Thousands of Conservative Texas ranchers and landowners may have voted for President Trump but they just announced that they are adamantly opposed to his planned border wall.
The Texas Wildlife Association (TWA), representing about 10,000 members, who manage 40 million acres of ranches and hunting leases, says they support efforts to stop illegal immigration but the Trump plan makes no sense as presented.
“We just see so many problems,” TWA Chief Executive David Yeates told the Ft. Worth Star-Telegram.
Those include years of legal battles over the use of eminent domain to take ownership of the privately held land; interrupting access to water from the Rio Grande River for landowners, their livestock, and wildlife including black bears, mountain lions, deer, bighorn sheep; destroying the scenic beauty of nature in many places; and doing other damage to the environment.
The group says a portion of the wall will be constructed as much as one mile inside the Texas border to save on construction costs which could leave homes, ranches, golf courses, nature preserves and wild animals without access to water. Some homes would be outside the border gate.
“If you take away access to the Rio Grande,” added Yates, “you take away the water for 50,000 acres of irrigated farmland, not to mention the drinking water for cattle and migratory path for wildlife.”
The group is also offended by what they see as the stupidity of the plans for Trump’s wall along the Mexican border. For instance, the Big Ben National Park, which has over 801,000 acres, represents about 1,000 miles of the Southern border, in the Lower Rio Grande Valley. It is sparsely populated and is the home of hundreds of specials of birds, reptiles, and animals, many protected by law.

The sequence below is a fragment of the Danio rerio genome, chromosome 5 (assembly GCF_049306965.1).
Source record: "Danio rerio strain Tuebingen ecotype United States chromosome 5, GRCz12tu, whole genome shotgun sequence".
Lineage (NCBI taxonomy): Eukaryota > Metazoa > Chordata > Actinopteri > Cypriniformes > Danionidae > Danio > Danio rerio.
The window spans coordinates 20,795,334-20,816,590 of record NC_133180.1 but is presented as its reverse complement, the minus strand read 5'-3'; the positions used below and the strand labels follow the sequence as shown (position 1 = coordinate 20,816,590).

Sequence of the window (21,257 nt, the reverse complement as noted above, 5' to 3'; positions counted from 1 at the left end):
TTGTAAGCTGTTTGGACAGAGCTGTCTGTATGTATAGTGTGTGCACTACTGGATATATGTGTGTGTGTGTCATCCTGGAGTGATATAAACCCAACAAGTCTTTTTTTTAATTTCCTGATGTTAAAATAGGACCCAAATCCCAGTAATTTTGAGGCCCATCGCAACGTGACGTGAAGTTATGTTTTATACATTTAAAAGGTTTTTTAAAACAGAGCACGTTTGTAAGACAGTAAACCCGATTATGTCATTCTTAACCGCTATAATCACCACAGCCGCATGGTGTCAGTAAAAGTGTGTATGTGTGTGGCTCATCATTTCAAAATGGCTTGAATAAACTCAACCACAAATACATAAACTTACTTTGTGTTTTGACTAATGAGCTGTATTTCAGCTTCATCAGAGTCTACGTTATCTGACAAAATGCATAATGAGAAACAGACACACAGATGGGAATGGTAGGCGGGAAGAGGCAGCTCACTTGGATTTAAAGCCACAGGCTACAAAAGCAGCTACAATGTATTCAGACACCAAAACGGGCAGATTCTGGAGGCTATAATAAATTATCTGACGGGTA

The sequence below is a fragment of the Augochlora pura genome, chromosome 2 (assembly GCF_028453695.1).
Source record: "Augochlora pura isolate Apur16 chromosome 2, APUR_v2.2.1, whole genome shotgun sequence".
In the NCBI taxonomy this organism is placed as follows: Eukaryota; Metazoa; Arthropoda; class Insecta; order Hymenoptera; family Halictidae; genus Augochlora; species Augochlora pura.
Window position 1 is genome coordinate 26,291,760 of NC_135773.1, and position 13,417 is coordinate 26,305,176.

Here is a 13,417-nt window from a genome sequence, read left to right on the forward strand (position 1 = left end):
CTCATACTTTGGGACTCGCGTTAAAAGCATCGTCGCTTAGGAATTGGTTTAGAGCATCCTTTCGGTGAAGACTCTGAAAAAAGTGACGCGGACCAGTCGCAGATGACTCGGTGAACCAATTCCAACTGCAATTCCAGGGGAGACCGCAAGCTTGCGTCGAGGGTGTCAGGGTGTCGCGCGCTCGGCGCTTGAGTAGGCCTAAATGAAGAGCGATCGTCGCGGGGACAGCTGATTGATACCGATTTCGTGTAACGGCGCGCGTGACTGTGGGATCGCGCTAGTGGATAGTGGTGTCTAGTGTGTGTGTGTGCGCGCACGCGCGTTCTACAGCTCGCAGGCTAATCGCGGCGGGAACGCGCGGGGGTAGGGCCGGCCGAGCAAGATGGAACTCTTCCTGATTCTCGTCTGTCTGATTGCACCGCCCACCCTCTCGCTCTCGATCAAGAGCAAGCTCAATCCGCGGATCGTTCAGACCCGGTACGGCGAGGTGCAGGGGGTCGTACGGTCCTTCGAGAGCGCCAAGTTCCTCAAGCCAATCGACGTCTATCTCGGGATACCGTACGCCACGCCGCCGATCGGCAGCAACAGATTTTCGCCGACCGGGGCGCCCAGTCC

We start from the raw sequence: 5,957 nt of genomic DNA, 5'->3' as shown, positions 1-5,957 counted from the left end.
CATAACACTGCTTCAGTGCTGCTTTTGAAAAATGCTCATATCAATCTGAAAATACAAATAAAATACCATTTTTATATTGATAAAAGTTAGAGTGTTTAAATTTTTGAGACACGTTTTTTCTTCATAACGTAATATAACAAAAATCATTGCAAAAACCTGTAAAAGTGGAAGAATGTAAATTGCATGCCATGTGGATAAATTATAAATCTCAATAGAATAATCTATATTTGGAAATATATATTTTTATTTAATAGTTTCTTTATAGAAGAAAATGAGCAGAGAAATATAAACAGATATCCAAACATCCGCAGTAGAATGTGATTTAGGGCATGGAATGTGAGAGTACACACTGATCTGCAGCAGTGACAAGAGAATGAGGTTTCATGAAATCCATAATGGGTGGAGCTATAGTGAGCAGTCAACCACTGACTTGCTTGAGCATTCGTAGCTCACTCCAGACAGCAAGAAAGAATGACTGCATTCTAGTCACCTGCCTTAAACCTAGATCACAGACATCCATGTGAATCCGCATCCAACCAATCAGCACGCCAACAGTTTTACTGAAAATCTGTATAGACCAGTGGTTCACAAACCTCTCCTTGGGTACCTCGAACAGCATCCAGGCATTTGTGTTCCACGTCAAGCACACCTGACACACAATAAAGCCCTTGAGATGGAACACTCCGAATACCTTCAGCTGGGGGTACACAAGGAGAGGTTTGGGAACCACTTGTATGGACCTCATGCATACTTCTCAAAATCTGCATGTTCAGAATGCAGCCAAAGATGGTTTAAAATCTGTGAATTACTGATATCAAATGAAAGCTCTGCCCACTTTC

“We’ve got a big, beautiful barrier, bigger than anything even Trump could build,” Todd Beckett, Republican Party chairman for Presidio County, told the Austin American-Statesman, adding: “There is not going to be a wall in Big Bend.”
“Only a president from New York could think we need to spend public money building a 30-foot-high wall where nature already built a 1,000-foot-high mountain canyon,” explains the Ft. Worth Star-Telegram.
Scott Nicol, a coordinator for the Sierra Club, said the biggest problem is going to be the eminent domain issue. He says there are about 110 miles of the 1,200-mile border private owned, and predicts, “Land condemnation suits will take years.”
“The wrong way to think about the wall is whether it’s tactical or rational,” said Nicol. “It’s entirely about politics and money: Politicians want a mile count. They don’t care if its works – and contractors just want the money.”
“We feel that the border needs to be kept secure via technology and manpower, not a wall,” says Lynne Weber, who with her husband is author of “Nature Watch Big Bend: A Seasonal Guilde.”
“The construction of a wall,” adds Weber, “would disrupt the very fragile desert ecocystem, one that is still recovering from ranching and overgrazing almost 100 years ago.”
The opposition of these Texans, who should be Trump’s natural allies, foreshadows many problems, higher costs, long delays and more political battles if Trump continues to demand the wall.
So far, Trump seems tone deaf to all of what they have to say.
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